A hybrid is a car with both a battery-driven electric motor and a combustion engine. Power is created in a built in generator and is used to reduce the workload of the engine.
With a hybrid, you receive the best of both worlds. Improved efficiency and added power generated by the electric motor mean that the hybrid’s performance is often superior to its conventional counterpart.
There are three different types of hybrids: plug-in, self-charging, and mild-hybrids. What are the differences between them?
Designed to be the most similar to a traditional car in terms of performance and functionality, a mild hybrid model sits somewhere between your conventional fuel-consuming car and a full hybrid. Mild hybrids have a larger battery than an average car which allows for electric capacity to supplement power of an engine when accelerating.
The additional power boost from the mild hybrid’s battery reduces stress on the combustion engine, leading to increased efficiency, better fuel economy and lower CO2 emissions.
Self-charging hybrids, also known as full-hybrids are cars which have both a combustion engine and a battery motor.
In a self-charging hybrid, the power is generated by the car, there is no plug-in option. One of the ways it generates power is by recovering power usually lost when braking. By reducing the effort needed whilst accelerating, the self-charging hybrid can dramatically reduce fuel consumption.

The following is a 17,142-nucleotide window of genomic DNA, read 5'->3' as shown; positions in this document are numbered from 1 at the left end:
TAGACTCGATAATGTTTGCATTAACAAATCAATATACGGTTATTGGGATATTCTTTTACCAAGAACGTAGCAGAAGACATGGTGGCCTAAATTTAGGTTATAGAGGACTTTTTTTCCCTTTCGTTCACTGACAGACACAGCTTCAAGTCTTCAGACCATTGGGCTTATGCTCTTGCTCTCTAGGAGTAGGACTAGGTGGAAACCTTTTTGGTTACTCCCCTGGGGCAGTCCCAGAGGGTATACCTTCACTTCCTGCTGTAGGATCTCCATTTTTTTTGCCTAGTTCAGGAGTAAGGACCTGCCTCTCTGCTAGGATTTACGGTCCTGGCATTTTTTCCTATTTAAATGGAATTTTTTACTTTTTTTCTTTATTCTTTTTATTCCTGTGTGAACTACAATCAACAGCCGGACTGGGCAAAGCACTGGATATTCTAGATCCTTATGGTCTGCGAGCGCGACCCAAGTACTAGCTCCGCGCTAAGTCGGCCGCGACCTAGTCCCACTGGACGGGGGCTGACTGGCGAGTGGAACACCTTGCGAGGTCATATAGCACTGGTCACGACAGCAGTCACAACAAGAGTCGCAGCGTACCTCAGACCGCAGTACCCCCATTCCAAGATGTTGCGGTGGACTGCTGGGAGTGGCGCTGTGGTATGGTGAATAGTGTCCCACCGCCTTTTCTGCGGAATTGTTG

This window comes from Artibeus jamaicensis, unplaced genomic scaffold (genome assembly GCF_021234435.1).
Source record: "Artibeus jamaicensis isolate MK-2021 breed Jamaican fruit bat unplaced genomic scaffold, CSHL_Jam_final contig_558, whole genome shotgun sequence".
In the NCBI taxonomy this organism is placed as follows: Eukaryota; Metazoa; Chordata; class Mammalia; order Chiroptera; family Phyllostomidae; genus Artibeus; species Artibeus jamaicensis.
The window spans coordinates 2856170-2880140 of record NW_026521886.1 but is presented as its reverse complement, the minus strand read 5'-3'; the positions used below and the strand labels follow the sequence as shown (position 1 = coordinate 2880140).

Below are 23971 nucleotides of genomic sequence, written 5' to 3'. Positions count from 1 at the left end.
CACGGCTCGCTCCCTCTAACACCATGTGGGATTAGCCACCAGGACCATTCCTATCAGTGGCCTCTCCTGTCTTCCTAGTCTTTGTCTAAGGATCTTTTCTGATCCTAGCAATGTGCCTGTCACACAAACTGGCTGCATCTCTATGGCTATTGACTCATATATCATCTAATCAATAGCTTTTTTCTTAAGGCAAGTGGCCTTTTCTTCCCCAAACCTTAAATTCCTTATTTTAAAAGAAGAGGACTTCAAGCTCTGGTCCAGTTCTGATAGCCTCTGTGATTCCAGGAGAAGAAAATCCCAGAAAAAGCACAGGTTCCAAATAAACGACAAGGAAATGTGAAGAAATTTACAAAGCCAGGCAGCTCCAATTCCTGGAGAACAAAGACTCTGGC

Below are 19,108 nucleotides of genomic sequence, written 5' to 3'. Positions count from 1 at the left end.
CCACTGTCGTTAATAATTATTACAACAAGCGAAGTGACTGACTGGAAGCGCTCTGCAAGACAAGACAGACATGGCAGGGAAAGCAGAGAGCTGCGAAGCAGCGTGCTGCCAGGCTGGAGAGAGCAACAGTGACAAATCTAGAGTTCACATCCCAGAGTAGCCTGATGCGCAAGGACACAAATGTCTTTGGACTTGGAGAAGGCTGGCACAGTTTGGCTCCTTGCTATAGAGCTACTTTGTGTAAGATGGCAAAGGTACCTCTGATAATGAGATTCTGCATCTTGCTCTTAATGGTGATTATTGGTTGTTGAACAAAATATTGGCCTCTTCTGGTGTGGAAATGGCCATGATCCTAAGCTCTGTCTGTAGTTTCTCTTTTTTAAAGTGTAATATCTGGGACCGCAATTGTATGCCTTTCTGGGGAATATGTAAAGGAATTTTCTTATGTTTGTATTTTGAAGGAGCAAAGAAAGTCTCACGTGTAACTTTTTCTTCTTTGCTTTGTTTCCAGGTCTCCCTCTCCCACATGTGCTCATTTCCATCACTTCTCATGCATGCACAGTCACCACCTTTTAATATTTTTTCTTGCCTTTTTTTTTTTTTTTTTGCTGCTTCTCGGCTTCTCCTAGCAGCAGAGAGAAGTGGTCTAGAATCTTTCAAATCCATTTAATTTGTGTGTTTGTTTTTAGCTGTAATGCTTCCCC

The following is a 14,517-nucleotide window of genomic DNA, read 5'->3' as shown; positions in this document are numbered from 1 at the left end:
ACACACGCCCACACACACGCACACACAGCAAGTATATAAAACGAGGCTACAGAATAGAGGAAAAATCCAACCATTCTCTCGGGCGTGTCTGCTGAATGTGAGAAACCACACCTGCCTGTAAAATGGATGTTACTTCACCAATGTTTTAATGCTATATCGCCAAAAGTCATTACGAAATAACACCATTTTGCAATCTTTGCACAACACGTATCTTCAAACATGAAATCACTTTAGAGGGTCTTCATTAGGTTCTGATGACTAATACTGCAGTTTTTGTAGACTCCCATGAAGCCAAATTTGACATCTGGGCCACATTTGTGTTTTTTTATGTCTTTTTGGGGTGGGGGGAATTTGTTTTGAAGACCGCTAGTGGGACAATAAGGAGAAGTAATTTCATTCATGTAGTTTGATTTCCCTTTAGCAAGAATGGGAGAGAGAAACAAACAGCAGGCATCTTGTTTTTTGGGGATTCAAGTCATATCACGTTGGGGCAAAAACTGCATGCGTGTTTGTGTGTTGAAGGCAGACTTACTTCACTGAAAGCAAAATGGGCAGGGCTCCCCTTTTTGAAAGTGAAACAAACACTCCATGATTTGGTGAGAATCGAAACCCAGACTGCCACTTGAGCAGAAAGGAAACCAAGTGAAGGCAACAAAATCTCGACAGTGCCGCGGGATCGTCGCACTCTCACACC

A plug-in hybrid is also commonly known as a PHEV (Plug-in Hybrid Electric Vehicle). Similar to fully electric vehicles, a plug-in hybrids’ battery needs to be ‘plugged-in’ and charged.
A PHEV can typically complete short or local journeys on battery power alone. They also have a combustion engine which kicks in once the battery runs out of charge. Once the vehicle’s range is used up, it will work like a normal hybrid, until recharged again. When used effectively, the fuel economy is exceptional.
An EV (Electric Vehicle), also referred to as a BEV (Battery Electric Vehicle), is a car which does not have a combustion engine like a traditional car. Running solely on electricity, an EV’s battery must be recharged by plugging into an electrical outlet or charging station.
With no fuel, exhaust or engine oil to change, an EV has little to no emissions produced directly by the car itself.
The total driving range of an electric vehicle is typically less than that of a hybrid but continuous technological improvements have meant that EV driving ranges are always improving. As electric vehicles become increasingly popular, we see growing infrastructure being put in place to support EV charging.